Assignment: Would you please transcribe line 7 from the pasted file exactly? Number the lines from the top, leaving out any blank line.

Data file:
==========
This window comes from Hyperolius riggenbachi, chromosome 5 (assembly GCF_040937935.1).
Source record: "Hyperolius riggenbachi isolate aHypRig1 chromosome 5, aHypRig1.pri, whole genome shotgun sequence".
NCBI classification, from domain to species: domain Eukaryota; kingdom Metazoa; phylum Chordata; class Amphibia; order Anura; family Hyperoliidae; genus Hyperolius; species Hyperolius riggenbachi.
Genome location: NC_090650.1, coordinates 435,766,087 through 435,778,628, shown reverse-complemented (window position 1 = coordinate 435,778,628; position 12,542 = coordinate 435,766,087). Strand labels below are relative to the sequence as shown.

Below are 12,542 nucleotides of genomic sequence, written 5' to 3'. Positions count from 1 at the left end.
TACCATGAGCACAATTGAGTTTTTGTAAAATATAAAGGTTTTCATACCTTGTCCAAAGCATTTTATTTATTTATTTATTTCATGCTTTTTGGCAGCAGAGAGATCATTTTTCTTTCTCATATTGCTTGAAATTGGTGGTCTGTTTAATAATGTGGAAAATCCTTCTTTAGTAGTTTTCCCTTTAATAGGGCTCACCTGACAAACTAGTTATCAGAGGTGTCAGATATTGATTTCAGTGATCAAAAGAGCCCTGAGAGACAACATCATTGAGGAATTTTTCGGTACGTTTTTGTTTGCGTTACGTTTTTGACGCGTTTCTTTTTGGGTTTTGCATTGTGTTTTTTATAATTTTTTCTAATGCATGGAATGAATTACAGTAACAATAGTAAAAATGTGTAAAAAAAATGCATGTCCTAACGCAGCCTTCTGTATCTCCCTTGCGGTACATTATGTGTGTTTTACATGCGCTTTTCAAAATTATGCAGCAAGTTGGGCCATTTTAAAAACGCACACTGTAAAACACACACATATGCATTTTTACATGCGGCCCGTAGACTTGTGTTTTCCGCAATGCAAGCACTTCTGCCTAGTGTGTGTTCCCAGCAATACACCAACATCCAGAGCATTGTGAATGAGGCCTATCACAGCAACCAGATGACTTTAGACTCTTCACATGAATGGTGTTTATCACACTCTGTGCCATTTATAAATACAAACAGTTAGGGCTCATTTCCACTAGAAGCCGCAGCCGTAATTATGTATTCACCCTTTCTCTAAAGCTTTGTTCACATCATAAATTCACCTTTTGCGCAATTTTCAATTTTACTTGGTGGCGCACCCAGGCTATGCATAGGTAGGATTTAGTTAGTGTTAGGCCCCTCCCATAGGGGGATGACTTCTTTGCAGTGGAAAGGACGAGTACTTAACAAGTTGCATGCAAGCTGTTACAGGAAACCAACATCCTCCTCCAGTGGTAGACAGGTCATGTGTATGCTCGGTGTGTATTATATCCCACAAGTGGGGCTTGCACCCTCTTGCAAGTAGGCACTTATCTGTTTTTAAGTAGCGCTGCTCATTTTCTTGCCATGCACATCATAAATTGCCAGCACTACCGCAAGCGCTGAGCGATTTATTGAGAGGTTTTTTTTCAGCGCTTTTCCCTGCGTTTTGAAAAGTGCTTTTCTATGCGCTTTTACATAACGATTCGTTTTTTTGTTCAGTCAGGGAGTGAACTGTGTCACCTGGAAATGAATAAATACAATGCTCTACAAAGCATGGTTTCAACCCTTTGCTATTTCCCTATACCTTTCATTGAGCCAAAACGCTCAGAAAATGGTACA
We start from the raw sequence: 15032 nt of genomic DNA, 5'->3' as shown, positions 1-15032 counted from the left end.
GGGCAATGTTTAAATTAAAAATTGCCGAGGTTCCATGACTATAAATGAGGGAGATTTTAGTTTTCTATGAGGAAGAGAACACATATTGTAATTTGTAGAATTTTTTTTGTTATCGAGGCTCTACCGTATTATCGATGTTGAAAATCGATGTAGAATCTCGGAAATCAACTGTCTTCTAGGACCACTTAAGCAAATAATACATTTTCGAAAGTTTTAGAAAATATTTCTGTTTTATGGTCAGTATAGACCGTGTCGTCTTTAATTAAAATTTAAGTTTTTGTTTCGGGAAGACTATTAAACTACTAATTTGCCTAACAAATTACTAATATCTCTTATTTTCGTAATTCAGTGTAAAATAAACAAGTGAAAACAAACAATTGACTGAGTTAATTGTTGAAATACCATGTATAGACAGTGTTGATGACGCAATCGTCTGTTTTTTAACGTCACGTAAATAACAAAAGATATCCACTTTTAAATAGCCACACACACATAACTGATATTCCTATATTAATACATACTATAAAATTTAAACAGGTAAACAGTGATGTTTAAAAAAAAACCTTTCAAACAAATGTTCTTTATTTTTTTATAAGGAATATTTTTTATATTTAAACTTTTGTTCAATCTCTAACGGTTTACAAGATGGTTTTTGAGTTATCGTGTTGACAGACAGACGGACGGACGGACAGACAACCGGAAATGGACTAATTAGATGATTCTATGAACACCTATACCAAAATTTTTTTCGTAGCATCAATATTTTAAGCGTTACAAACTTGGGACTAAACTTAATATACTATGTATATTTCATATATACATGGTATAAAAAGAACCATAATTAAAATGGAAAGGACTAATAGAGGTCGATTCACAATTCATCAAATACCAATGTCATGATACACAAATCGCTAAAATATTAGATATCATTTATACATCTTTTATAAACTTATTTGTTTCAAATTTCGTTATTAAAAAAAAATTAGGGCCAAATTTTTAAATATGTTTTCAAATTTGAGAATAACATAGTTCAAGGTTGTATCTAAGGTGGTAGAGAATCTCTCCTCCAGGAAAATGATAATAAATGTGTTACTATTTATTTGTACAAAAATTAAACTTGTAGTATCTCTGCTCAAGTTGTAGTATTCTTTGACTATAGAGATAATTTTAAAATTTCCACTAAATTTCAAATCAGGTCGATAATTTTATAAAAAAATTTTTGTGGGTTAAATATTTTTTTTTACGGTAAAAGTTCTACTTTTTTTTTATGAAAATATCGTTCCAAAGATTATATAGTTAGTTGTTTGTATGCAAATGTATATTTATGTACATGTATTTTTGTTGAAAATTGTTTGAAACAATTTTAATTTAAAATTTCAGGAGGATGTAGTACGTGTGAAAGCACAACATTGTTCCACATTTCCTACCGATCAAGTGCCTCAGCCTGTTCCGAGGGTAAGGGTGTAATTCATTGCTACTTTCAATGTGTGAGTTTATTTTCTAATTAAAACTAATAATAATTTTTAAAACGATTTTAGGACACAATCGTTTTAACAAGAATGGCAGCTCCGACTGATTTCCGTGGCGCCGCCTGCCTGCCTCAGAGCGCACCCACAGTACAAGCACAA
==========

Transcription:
We start from the raw sequence: 15032 nt of genomic DNA, 5'->3' as shown, positions 1-15032 counted from the left end.